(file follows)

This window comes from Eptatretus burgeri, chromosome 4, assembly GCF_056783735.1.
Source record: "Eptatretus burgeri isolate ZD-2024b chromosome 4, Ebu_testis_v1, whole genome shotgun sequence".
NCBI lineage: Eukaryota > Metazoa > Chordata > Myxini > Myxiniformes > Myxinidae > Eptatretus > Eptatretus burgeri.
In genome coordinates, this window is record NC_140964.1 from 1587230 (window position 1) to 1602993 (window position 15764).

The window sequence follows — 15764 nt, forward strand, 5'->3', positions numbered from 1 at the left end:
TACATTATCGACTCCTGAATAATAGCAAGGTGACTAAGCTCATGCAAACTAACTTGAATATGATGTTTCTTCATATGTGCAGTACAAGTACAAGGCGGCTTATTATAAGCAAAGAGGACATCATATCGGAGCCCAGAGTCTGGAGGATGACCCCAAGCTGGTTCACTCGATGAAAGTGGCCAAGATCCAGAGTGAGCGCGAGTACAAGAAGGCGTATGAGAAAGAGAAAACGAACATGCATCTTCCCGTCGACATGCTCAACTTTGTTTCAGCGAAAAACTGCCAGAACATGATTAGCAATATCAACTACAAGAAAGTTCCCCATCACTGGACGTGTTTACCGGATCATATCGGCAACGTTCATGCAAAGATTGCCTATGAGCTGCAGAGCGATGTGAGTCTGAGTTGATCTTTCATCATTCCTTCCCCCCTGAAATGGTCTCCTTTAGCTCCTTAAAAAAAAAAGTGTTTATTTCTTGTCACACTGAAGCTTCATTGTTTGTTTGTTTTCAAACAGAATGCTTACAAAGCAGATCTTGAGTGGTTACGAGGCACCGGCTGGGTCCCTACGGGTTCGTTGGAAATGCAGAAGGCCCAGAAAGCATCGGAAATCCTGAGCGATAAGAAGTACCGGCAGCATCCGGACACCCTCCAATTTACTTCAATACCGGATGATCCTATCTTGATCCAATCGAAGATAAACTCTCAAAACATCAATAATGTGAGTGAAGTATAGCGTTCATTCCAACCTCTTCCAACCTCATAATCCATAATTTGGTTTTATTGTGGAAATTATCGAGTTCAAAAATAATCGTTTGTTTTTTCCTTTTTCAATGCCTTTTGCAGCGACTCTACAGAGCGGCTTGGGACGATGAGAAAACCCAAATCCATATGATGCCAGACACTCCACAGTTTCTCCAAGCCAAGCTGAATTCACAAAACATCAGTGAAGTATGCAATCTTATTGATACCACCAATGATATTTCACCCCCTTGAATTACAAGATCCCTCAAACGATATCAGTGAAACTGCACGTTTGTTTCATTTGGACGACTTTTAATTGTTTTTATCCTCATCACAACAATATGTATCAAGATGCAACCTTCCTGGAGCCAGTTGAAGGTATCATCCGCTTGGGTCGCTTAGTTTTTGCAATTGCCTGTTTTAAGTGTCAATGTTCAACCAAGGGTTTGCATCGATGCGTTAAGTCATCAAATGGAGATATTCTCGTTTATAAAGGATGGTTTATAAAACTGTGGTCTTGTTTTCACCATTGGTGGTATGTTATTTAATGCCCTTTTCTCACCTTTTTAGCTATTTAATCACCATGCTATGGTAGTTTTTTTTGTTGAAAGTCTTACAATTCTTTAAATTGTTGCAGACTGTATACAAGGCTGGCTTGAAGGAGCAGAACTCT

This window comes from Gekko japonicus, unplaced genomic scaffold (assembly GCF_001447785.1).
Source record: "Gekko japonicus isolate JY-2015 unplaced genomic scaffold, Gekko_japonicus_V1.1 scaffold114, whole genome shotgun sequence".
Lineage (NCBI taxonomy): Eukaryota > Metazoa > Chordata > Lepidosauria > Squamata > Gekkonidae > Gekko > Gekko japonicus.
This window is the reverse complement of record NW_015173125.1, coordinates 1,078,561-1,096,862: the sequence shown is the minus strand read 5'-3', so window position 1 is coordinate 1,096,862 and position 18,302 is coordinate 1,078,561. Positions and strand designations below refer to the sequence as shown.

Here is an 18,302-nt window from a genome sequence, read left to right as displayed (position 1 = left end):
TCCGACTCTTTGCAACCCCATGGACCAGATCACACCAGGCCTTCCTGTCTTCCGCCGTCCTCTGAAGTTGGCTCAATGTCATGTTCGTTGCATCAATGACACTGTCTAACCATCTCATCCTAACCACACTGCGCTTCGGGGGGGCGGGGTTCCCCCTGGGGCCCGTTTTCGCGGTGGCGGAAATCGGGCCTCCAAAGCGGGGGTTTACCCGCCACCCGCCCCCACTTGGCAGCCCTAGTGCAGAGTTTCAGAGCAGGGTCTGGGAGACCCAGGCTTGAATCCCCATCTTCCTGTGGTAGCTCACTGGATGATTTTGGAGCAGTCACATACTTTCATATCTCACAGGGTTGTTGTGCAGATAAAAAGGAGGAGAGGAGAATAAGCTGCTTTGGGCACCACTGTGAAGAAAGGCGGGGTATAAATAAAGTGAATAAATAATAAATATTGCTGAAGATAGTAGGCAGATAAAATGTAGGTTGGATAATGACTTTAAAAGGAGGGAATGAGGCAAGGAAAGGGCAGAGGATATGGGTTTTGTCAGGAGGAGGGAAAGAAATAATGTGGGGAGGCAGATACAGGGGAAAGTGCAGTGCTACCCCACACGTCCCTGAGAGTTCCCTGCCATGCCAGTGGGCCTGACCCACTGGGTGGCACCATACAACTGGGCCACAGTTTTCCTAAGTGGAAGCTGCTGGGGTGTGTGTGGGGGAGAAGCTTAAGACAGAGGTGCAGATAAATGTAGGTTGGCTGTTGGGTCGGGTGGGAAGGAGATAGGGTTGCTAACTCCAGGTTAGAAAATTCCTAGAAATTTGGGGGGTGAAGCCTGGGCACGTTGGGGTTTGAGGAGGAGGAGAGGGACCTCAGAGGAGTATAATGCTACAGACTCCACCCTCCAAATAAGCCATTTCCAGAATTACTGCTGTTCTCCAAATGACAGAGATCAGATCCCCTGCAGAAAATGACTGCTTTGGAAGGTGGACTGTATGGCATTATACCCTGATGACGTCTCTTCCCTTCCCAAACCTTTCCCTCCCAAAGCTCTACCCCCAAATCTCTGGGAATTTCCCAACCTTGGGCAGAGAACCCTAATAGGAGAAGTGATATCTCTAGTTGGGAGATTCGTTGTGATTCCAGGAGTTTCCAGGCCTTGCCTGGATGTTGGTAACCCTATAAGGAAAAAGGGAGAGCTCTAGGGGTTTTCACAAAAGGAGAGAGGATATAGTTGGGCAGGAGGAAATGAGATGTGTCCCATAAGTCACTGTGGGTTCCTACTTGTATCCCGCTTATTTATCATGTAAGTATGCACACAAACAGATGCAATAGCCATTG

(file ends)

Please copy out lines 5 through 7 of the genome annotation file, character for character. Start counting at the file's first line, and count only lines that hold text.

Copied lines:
The window sequence follows — 15764 nt, forward strand, 5'->3', positions numbered from 1 at the left end:
TACATTATCGACTCCTGAATAATAGCAAGGTGACTAAGCTCATGCAAACTAACTTGAATATGATGTTTCTTCATATGTGCAGTACAAGTACAAGGCGGCTTATTATAAGCAAAGAGGACATCATATCGGAGCCCAGAGTCTGGAGGATGACCCCAAGCTGGTTCACTCGATGAAAGTGGCCAAGATCCAGAGTGAGCGCGAGTACAAGAAGGCGTATGAGAAAGAGAAAACGAACATGCATCTTCCCGTCGACATGCTCAACTTTGTTTCAGCGAAAAACTGCCAGAACATGATTAGCAATATCAACTACAAGAAAGTTCCCCATCACTGGACGTGTTTACCGGATCATATCGGCAACGTTCATGCAAAGATTGCCTATGAGCTGCAGAGCGATGTGAGTCTGAGTTGATCTTTCATCATTCCTTCCCCCCTGAAATGGTCTCCTTTAGCTCCTTAAAAAAAAAAGTGTTTATTTCTTGTCACACTGAAGCTTCATTGTTTGTTTGTTTTCAAACAGAATGCTTACAAAGCAGATCTTGAGTGGTTACGAGGCACCGGCTGGGTCCCTACGGGTTCGTTGGAAATGCAGAAGGCCCAGAAAGCATCGGAAATCCTGAGCGATAAGAAGTACCGGCAGCATCCGGACACCCTCCAATTTACTTCAATACCGGATGATCCTATCTTGATCCAATCGAAGATAAACTCTCAAAACATCAATAATGTGAGTGAAGTATAGCGTTCATTCCAACCTCTTCCAACCTCATAATCCATAATTTGGTTTTATTGTGGAAATTATCGAGTTCAAAAATAATCGTTTGTTTTTTCCTTTTTCAATGCCTTTTGCAGCGACTCTACAGAGCGGCTTGGGACGATGAGAAAACCCAAATCCATATGATGCCAGACACTCCACAGTTTCTCCAAGCCAAGCTGAATTCACAAAACATCAGTGAAGTATGCAATCTTATTGATACCACCAATGATATTTCACCCCCTTGAATTACAAGATCCCTCAAACGATATCAGTGAAACTGCACGTTTGTTTCATTTGGACGACTTTTAATTGTTTTTATCCTCATCACAACAATATGTATCAAGATGCAACCTTCCTGGAGCCAGTTGAAGGTATCATCCGCTTGGGTCGCTTAGTTTTTGCAATTGCCTGTTTTAAGTGTCAATGTTCAACCAAGGGTTTGCATCGATGCGTTAAGTCATCAAATGGAGATATTCTCGTTTATAAAGGATGGTTTATAAAACTGTGGTCTTGTTTTCACCATTGGTGGTATGTTATTTAATGCCCTTTTCTCACCTTTTTAGCTATTTAATCACCATGCTATGGTAGTTTTTTTTGTTGAAAGTCTTACAATTCTTTAAATTGTTGCAGACTGTATACAAGGCTGGCTTGAAGGAGCAGAACTCT

This window comes from Gekko japonicus, unplaced genomic scaffold (assembly GCF_001447785.1).